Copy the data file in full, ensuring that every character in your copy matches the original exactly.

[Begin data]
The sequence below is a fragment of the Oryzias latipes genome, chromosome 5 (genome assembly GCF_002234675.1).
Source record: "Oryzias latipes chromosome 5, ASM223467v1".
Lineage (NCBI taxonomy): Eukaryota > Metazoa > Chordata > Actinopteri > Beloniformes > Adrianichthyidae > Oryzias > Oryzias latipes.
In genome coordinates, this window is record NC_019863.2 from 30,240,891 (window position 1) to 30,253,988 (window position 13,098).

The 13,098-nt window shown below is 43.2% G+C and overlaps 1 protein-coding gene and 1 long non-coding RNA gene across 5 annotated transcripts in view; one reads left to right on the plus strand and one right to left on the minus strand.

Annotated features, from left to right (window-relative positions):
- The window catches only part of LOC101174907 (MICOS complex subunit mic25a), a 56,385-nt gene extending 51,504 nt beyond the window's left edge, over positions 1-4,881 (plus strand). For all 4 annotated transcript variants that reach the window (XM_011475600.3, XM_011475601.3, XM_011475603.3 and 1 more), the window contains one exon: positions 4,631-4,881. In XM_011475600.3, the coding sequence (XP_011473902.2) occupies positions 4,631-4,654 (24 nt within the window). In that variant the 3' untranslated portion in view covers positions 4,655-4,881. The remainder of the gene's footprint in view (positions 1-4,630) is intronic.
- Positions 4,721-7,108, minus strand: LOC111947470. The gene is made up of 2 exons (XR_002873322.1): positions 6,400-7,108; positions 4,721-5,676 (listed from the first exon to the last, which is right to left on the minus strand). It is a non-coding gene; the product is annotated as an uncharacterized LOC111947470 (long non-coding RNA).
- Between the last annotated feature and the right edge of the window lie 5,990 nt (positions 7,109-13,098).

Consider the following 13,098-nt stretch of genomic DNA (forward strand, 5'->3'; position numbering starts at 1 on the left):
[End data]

The sequence below is a fragment of the Oryzias latipes genome, chromosome 5 (genome assembly GCF_002234675.1).
Source record: "Oryzias latipes chromosome 5, ASM223467v1".
Lineage (NCBI taxonomy): Eukaryota > Metazoa > Chordata > Actinopteri > Beloniformes > Adrianichthyidae > Oryzias > Oryzias latipes.
In genome coordinates, this window is record NC_019863.2 from 30,240,891 (window position 1) to 30,253,988 (window position 13,098).

The 13,098-nt window shown below is 43.2% G+C and overlaps 1 protein-coding gene and 1 long non-coding RNA gene across 5 annotated transcripts in view; one reads left to right on the plus strand and one right to left on the minus strand.

Annotated features, from left to right (window-relative positions):
- The window catches only part of LOC101174907 (MICOS complex subunit mic25a), a 56,385-nt gene extending 51,504 nt beyond the window's left edge, over positions 1-4,881 (plus strand). For all 4 annotated transcript variants that reach the window (XM_011475600.3, XM_011475601.3, XM_011475603.3 and 1 more), the window contains one exon: positions 4,631-4,881. In XM_011475600.3, the coding sequence (XP_011473902.2) occupies positions 4,631-4,654 (24 nt within the window). In that variant the 3' untranslated portion in view covers positions 4,655-4,881. The remainder of the gene's footprint in view (positions 1-4,630) is intronic.
- Positions 4,721-7,108, minus strand: LOC111947470. The gene is made up of 2 exons (XR_002873322.1): positions 6,400-7,108; positions 4,721-5,676 (listed from the first exon to the last, which is right to left on the minus strand). It is a non-coding gene; the product is annotated as an uncharacterized LOC111947470 (long non-coding RNA).
- Between the last annotated feature and the right edge of the window lie 5,990 nt (positions 7,109-13,098).

Consider the following 13,098-nt stretch of genomic DNA (forward strand, 5'->3'; position numbering starts at 1 on the left):